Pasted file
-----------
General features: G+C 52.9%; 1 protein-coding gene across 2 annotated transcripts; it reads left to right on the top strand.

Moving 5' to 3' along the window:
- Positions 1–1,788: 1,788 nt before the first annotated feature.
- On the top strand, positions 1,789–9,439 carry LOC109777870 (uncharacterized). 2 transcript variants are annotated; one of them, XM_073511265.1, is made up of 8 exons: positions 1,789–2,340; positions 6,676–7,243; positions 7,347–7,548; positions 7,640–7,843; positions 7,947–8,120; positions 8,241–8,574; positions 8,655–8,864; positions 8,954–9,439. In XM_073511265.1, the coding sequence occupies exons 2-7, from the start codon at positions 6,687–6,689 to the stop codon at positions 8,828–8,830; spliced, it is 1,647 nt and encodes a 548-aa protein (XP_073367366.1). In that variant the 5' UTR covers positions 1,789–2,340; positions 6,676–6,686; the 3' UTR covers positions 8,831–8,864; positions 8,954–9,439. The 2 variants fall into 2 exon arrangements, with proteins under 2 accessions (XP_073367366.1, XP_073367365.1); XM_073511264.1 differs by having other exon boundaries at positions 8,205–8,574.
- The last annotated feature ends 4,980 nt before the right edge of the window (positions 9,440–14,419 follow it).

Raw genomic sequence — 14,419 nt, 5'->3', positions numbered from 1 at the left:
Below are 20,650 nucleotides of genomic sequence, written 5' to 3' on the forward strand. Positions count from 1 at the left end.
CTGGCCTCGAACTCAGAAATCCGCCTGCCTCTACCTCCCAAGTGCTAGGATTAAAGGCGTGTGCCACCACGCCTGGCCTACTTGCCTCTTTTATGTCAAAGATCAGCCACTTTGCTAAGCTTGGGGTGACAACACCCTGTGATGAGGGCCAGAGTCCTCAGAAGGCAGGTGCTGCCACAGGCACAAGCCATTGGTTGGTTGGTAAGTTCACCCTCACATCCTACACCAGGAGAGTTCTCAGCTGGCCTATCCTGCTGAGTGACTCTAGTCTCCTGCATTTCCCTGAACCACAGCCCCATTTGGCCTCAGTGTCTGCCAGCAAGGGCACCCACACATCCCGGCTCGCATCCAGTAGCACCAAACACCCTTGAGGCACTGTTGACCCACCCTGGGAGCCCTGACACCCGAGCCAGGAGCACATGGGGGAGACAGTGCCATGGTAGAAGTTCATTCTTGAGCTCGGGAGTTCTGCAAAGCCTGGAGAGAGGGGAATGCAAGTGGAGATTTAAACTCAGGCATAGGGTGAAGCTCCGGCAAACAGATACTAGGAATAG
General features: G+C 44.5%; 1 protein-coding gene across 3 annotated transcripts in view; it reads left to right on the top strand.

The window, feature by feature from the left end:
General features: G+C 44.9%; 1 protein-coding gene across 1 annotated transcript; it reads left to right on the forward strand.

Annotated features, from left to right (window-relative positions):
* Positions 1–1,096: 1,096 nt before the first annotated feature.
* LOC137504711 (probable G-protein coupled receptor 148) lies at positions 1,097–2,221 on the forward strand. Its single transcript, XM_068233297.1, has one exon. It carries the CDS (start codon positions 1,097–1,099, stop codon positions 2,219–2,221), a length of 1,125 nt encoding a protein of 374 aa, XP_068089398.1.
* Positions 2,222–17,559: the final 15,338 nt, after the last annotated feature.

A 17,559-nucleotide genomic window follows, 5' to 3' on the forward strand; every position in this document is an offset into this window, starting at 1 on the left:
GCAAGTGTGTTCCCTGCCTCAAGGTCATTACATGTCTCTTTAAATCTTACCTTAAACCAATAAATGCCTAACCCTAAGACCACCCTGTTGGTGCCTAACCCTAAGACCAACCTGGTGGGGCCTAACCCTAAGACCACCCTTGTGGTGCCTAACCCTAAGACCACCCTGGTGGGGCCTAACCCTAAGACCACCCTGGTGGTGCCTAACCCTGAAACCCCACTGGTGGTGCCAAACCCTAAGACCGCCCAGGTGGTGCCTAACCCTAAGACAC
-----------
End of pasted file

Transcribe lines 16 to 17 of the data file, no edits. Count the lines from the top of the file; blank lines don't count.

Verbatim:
A 17,559-nucleotide genomic window follows, 5' to 3' on the forward strand; every position in this document is an offset into this window, starting at 1 on the left:
GCAAGTGTGTTCCCTGCCTCAAGGTCATTACATGTCTCTTTAAATCTTACCTTAAACCAATAAATGCCTAACCCTAAGACCACCCTGTTGGTGCCTAACCCTAAGACCAACCTGGTGGGGCCTAACCCTAAGACCACCCTTGTGGTGCCTAACCCTAAGACCACCCTGGTGGGGCCTAACCCTAAGACCACCCTGGTGGTGCCTAACCCTGAAACCCCACTGGTGGTGCCAAACCCTAAGACCGCCCAGGTGGTGCCTAACCCTAAGACAC